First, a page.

The practice of follicle flushing has been a topic of discussion since ultrasound-guided transvaginal oocyte retrieval was introduced in 1981.1 Theoretically, flushing would allow for the retrieval of more oocytes and consequently result in greater fertilisation and pregnancy rates. However, many studies have found no significant increase in fertilisation following the use of flushing.2,3 The National Institute for Health and Care Excellence (NICE) guidelines4 suggest that follicle flushing for women with three follicles prior to oocyte retrieval should not be offered, as it increases the length of the process and the pain experienced without the added benefit of greater numbers of oocytes retrieved or higher pregnancy rates.
Data from 221 women who underwent oocyte retrieval at the University Hospital of Wales, Cardiff, UK between May 2016 and April 2017 were retrospectively evaluated. In total, 162 women were included in this study; 59 had to be excluded due to inadequate information available. Thirty-nine women (24.1%) were noted to have undergone oocyte retrieval with direct aspiration only, while the remaining 123 (75.9%) had undergone oocyte retrieval with follicle flushing.
Procedures at the centre were performed using 16-gauge double lumen needles. The flushing medium used was from Origio Ltd., Reigate, UK. Chi-square tests performed with p<0.05 were considered statistically significant. To determine a cut-off value for the number of follicles needed to be present at the point of human chorionic gonadotropin administration, a receiver operating characteristic curve was plotted and the area under the curve was calculated. SPSS statistical software (version 24), IBM, Armonk, New York, USA, was used.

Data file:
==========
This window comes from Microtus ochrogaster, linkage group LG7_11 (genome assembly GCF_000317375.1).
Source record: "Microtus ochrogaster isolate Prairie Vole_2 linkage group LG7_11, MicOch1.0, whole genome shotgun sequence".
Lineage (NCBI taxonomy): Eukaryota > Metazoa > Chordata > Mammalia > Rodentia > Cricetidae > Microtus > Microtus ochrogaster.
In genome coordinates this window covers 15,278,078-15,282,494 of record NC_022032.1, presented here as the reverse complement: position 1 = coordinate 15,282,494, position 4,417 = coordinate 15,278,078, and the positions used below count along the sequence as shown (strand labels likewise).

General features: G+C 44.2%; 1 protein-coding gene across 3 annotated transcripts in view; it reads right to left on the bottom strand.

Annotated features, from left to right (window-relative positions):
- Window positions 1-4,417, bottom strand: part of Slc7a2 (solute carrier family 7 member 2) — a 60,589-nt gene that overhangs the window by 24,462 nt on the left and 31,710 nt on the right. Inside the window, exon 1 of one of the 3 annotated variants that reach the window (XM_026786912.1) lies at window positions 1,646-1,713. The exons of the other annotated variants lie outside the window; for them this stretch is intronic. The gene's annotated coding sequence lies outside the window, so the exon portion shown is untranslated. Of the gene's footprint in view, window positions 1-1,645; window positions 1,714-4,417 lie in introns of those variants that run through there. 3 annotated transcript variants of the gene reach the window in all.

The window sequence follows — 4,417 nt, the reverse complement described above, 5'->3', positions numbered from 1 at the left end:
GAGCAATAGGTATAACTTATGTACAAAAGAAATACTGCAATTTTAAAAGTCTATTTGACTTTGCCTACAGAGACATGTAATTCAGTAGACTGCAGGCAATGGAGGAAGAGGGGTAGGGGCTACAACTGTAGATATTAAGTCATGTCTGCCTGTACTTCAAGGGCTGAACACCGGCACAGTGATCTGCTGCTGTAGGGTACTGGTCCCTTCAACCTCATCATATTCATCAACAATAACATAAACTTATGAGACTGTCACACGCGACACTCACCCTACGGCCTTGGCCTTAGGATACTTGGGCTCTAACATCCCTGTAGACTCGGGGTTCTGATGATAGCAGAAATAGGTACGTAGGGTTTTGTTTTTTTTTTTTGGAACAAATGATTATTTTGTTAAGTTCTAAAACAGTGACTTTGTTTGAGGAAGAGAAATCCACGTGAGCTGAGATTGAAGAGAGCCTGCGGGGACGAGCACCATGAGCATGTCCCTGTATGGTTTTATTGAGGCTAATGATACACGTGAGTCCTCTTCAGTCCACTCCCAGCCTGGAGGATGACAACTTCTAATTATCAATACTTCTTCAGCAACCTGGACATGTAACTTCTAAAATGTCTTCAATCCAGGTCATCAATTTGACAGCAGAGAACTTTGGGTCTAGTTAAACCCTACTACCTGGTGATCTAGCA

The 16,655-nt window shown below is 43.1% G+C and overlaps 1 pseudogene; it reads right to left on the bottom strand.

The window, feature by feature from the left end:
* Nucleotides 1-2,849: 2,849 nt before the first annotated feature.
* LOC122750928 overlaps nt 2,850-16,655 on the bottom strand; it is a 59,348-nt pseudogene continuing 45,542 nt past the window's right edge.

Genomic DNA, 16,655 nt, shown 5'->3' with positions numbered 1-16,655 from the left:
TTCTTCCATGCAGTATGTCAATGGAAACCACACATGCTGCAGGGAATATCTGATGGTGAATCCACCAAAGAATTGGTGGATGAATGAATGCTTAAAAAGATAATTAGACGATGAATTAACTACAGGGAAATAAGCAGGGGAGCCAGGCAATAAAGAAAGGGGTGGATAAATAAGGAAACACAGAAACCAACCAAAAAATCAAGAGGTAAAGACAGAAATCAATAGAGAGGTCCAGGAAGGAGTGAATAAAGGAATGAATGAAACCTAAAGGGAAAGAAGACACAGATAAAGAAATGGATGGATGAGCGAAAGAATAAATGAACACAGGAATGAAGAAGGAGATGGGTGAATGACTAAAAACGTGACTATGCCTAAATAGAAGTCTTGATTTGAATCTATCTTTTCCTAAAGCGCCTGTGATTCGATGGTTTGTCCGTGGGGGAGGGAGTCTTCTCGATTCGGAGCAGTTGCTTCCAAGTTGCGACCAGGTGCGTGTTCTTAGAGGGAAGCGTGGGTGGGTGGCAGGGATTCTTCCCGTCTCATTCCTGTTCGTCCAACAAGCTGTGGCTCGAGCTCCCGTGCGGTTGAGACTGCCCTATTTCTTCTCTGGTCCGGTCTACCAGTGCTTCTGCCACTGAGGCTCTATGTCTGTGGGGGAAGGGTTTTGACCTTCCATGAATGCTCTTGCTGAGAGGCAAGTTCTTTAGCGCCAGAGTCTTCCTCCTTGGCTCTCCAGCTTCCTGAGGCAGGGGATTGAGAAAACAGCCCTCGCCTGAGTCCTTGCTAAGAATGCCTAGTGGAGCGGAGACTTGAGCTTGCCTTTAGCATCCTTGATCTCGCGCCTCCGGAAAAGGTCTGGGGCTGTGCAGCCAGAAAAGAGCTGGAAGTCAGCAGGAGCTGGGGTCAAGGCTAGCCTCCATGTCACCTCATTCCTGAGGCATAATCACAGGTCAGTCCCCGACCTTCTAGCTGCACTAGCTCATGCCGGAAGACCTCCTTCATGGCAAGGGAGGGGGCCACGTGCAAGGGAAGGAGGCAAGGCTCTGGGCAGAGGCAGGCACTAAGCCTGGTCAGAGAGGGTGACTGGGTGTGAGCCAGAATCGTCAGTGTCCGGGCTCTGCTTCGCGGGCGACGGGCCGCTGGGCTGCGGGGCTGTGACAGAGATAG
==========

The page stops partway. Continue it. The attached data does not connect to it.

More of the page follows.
The total number of oocytes (13.6±6.5 versus 7.7±5.2), the number of mature oocytes (11.7±6.4 versus 6.3±4.6), the number of fertilised oocytes (7.5±5.3 versus 4.4±3.6), the duration of procedure (21.8±7.3 minutes versus 20.2±5.6 minutes), as well as maturation (84.7% versus 83.7%) and clinical pregnancy rates (30.8% versus 22.8%) were found to be higher in the direct aspiration only group compared to the flushing group. The chi-square test indicated that all of the above, except the duration of procedure and clinical pregnancy rate, were statistically significant. On the contrary, the flushing group demonstrated higher fertilisation rates (57.8% versus 54.7%) when compared to the direct aspiration only group. However, these rates were not statistically significant. Figure 1 shows the area under the curve was measured to be 0.080 with 95% confidence interval (lower bound: 0.000; upper bound: 0.181). This area, being <0.5, implies that the cut-off value of approximately nine follicles at the point of human chorionic gonadotropin administration, below which follicle flushing would be recommended to obtain at least three mature oocytes, may not be accurate.
The suggested cut-off value of roughly nine follicles at the point of human chorionic gonadotropin administration, below which follicle flushing would be recommended to obtain at least three mature oocytes, derived from the receiver operating characteristic curve, may not be accurate due to a small area under the curve of 0.080 and the lower number of oocytes, mature oocytes, and fertilised oocytes in the flushing, compared to the direct aspiration group. Fertilisation and clinical pregnancy rates were not different between the two groups.
These findings, coupled with the first principles of surgery, which dictate that shorter and simpler procedures with minimal tissue handling can result in fewer complications, form the basis of our recommendation that follicle flushing should not be routinely performed during oocyte retrieval.